Hungarian born and Berlin based, Magyar works internationally to create images of individuals in the urban environment. Commuting on trains and walking in the morning hours, in what he describes as the “in-between times”, he captures the missed moments that we often fail to notice or value. He began to create the moving images in Berlin and the still images in Shanghai and has now worked in Tokyo, Beijing, Mumbai, New York, Paris, London, Hong Kong and Rome. Magyar states that he is searching for the commonality among people, not their differences. Magyar bends conventional representations of time and space, stretching seconds into minutes and freezing moments impossible to see with the naked eye.
To manifest his ideas and vision he has worked with great intensity and focus in developing equipment and software. The technical preparation is long, and is always undergoing further refinement. Magyar has worked for several years with the three distinct formats represented in our show, sticking with the same themes, and continuously distilling and polishing. This exhibition offers the opportunity to see his most recent results after having been previously shown individually in group shows and art fairs over the last several years; most recently in the current exhibition at the New York Public Library and The Transformer Station in Cleveland.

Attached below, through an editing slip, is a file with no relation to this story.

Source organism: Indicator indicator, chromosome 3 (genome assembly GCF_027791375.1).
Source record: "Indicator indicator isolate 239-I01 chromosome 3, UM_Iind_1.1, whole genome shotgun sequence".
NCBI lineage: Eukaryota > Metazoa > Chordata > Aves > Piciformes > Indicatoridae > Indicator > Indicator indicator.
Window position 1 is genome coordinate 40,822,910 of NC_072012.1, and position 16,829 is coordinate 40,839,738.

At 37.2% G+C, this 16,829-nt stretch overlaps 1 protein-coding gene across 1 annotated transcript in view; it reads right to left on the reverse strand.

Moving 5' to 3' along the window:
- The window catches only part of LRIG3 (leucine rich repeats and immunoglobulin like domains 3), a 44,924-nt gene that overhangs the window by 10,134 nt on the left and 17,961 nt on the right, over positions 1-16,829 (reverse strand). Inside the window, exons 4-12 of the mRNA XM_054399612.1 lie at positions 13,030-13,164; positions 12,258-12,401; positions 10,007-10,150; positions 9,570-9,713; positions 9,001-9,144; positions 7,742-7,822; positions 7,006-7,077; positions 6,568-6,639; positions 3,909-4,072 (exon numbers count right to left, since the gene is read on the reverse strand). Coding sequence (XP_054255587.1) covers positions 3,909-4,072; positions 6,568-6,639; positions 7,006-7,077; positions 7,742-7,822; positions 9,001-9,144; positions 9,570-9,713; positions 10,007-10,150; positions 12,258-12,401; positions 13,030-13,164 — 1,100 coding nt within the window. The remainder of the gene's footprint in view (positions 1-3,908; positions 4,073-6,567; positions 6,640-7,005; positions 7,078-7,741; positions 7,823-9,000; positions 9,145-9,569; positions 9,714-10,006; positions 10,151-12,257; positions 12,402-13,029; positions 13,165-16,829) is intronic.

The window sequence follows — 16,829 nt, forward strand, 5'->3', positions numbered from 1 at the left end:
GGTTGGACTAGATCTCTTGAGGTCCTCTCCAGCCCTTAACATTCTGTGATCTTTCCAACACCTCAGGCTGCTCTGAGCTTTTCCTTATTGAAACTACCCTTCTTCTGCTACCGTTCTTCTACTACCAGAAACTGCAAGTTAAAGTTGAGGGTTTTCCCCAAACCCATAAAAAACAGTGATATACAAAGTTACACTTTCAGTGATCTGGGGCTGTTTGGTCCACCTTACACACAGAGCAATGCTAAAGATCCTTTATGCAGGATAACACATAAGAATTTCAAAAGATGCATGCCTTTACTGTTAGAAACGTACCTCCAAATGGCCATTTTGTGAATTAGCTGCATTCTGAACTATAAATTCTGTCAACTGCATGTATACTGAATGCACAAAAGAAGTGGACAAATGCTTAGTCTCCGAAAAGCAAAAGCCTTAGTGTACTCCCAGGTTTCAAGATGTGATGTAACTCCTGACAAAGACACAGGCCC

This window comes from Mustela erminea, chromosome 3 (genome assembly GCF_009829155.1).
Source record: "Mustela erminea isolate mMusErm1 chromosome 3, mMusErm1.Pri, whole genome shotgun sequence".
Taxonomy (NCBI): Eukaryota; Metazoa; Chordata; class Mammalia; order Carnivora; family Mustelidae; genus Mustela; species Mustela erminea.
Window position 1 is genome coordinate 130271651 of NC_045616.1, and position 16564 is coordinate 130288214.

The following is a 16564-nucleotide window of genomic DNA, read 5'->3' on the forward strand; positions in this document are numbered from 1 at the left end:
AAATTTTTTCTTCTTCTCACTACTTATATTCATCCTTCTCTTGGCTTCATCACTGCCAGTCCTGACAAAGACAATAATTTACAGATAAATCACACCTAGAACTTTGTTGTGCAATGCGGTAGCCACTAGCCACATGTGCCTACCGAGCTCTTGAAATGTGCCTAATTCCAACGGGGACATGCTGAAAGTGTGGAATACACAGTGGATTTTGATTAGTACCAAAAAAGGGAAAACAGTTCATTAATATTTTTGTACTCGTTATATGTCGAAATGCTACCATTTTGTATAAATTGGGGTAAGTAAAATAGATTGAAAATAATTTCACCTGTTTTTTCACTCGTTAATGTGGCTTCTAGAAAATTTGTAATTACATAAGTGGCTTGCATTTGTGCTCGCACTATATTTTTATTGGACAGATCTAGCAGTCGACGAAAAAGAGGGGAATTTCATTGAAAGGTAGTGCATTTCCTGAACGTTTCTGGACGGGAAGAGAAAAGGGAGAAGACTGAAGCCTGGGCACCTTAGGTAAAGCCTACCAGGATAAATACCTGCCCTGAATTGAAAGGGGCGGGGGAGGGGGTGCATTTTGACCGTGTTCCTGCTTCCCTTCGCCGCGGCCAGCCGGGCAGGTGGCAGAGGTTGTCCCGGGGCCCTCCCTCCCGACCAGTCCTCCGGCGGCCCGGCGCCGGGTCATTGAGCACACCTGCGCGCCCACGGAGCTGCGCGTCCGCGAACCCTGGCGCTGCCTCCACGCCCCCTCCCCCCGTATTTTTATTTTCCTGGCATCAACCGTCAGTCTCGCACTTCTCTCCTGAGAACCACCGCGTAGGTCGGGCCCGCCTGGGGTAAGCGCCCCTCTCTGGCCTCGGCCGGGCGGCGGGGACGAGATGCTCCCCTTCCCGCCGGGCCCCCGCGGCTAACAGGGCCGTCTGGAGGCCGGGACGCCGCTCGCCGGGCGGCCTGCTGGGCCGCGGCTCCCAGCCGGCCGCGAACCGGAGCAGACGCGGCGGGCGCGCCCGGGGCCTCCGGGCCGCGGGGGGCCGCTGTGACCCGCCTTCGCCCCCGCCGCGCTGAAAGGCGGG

The video works are captured using a high-speed industrial video camera that Magyar adapted to extend a twelve second exposure into twelve minutes, rendered with remarkable clarity. The Stainless photographs also utilize an industrial camera with customized software, but are shot from the platform of the train as it is moving, pulling into the station. Each photograph presents a detailed view inside the subway cars that removes perspective and illuminates the figures inside, forming almost studio-like portraits. The Urban Flow works are perhaps the uncanniest portrayals of the individual in the city. Here he uses a homemade slit scan camera to create long narrow processional images in which the individuals are morphed and merged with their surroundings.
Magyar’s acute observation of the individual moving through the modern world is both clinical and poignant. The application of his vision to an international scope brings home our ever-increasing realization that we are all in this together.
Magyar was born in 1972 and raised in the Eastern Hungarian town of Debrecen and following studies in music and technology he dropped out of college and is self taught as an artist. He has been exhibiting for ten years internationally with US solo shows at Light Work in Syracuse, the Houston Center for Photography, and the Griffin Museum of Photography.
He has been written about extensively, and an in-depth article published on line in Matter (January 2014) can be found at http://bit.ly/1gSCi4c and a link can be found on our website, along with a recent video interview with Barbara Woolsey.
Conversation between Adam Magyar and Andrew Zolli, Saturday, March 28, 2 pm